Tuesday, September 27, 2005

Media, Officials Were Wrong About Mayhem in New Orleans

Brian Thevenot and Gordon Russell, reporters from the New Orleans Times-Picayune, have investigated the widely broadcast reports of rape, murder and shootings that permeated the national press in reporting on the isolated and abandoned flood victims languishing at the New Orleans Superdome and Convention Center in the days after Hurricane Katrina flooded that city. The rumors could not be verified. An actual body count revealed that there were six deaths in the Superdome, none by murder. Four deaths were due to natural causes, one was a drug overdose, and the last was case of a man who jumped to his death in an apparent suicide, that had been well reported.

At the Convention Center, only four bodies were recovered by the authorities, despite press reports of corpses piled inside the building. One of the dead appeared to have been killed, said officials.

Evacuees had told reporters of hundreds of bodies -- evidently a myth created by the evacuees, and repeated by the media and even some New Orleans' officials, including the mayor and police superintendent.

Prosecutors report there were four murders in New Orleans in the aftermath of Katrina. New Orleans averages about four murders per week, but of course on a per capita basis, with much of the city evacuated, this number is a high rate.

Read the Times-Picayune Weblog that examines the over-reporting of violence in New Orleans.

Was the fact that the evacuees were primarily poor and Black a factor in contributing to acceptance of the unsubstantiated exaggerations of heinous violence? Did the acceptance of these claims fill the stereotypes held by the middle-class reporters (and other middle-class commentators) that any gathering of desperate and poor and Black people, with an absence of established authority, was likely to be the occasion of heinous violence?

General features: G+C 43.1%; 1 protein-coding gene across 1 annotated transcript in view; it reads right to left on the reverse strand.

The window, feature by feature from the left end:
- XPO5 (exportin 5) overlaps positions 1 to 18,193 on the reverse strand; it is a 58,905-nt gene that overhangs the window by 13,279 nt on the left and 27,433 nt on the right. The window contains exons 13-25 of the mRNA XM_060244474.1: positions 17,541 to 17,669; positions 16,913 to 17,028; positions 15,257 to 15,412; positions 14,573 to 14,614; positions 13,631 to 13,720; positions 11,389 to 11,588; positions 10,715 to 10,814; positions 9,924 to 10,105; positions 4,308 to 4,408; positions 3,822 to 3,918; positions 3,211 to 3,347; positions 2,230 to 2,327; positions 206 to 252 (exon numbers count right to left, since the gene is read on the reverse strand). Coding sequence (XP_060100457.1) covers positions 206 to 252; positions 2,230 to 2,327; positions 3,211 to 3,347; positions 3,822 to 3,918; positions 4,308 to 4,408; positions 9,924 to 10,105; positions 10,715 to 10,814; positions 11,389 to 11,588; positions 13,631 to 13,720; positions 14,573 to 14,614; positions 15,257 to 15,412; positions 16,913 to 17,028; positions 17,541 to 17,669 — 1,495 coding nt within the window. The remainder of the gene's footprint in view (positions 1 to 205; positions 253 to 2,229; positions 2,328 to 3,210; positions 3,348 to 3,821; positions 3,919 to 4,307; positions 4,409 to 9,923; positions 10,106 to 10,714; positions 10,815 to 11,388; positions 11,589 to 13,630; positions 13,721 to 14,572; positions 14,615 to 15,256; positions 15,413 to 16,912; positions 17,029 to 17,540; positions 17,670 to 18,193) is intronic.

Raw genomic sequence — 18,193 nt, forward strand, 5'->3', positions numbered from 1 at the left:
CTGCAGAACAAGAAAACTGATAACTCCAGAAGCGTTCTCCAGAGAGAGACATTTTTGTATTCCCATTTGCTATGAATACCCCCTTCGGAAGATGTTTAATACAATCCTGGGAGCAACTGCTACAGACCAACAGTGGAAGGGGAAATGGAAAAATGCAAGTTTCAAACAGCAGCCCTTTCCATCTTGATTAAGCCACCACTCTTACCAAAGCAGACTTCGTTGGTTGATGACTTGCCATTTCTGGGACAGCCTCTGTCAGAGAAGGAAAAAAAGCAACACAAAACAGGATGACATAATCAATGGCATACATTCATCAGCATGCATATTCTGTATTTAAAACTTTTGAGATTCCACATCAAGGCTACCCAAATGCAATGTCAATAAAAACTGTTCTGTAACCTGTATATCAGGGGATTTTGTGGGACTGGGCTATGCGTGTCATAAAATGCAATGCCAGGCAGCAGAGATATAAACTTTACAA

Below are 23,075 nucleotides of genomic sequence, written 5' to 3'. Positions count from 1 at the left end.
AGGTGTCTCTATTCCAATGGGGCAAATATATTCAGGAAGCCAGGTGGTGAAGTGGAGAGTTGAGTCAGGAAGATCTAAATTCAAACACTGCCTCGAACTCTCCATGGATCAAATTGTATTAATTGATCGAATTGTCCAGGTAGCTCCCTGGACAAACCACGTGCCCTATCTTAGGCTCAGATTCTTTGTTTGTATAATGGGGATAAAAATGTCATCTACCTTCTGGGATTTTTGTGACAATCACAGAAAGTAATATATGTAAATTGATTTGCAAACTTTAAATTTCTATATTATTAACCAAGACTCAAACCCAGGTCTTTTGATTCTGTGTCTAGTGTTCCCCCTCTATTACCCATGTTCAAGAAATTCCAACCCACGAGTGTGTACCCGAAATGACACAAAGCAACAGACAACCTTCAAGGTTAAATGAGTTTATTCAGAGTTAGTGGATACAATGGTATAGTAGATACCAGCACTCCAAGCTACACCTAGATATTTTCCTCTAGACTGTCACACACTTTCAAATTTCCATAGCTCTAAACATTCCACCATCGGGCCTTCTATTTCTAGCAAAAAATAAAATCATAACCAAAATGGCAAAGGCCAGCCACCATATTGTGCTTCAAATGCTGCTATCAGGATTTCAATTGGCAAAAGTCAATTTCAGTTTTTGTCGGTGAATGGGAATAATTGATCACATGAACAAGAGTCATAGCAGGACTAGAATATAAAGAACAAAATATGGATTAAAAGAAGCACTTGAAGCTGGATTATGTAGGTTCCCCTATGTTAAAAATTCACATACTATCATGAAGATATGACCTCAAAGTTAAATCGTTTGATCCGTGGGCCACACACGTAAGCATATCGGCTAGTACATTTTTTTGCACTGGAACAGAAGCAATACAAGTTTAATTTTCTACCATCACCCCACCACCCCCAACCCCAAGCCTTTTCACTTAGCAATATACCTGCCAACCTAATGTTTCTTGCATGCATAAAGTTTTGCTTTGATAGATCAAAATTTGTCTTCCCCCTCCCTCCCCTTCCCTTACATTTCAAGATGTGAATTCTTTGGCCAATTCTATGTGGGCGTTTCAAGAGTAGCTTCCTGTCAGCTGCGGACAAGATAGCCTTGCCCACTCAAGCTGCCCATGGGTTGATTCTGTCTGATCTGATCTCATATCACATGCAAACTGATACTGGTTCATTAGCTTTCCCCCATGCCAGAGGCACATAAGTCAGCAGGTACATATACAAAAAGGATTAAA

Or was it simply a case that in the reporting of a dramatic catastrophe, any fact that contributes to the sense of horror is part of the story? After all, at one point the predicted death toll was estimated to be greater than 10,000.

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Monday, September 12, 2005

Katrina demolishes New Orleans justice system

The New Orleans criminal justice system has been scattered. 8000 prisoners were evacuated to 35 locations around Louisiana. There was no paperwork to accompany them, according to Henry Weinstein, veteran criminal justice writer for the Los Angeles Times.

The more than temporary shut down of local, state and federal courts -- with the evacuation of attorneys, judges, other court personnel, and witnesses -- is unprecedented.

The collapse of the New Orleans legal system should raise the question of continuity of government for disasters less cataclysmic than than the killing of much of Congress. Congress has been facing this question, without taking action, since shortly after 9/11 when it realized that the Capitol was a target of the hijacked jet that crashed in Pennsylvania.

According to a Jan. 2005 Congressional Research Service paper: